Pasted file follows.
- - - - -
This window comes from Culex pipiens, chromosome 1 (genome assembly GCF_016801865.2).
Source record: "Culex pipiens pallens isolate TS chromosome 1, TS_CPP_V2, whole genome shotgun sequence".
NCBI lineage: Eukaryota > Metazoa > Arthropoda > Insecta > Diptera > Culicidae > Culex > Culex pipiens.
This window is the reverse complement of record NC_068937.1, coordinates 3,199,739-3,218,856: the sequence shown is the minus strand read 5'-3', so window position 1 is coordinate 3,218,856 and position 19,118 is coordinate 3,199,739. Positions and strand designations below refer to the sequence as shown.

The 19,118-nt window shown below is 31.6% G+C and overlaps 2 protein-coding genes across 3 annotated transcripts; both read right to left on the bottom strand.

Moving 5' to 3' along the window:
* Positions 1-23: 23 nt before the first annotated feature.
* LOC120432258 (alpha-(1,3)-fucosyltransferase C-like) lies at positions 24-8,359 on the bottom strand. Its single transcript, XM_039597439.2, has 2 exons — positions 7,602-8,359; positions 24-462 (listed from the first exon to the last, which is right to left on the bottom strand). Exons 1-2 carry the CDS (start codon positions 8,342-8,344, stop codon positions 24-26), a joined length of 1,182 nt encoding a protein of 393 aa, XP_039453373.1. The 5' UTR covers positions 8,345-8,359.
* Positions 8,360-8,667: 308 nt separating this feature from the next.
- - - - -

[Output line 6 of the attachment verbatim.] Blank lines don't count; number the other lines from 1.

Moving 5' to 3' along the window: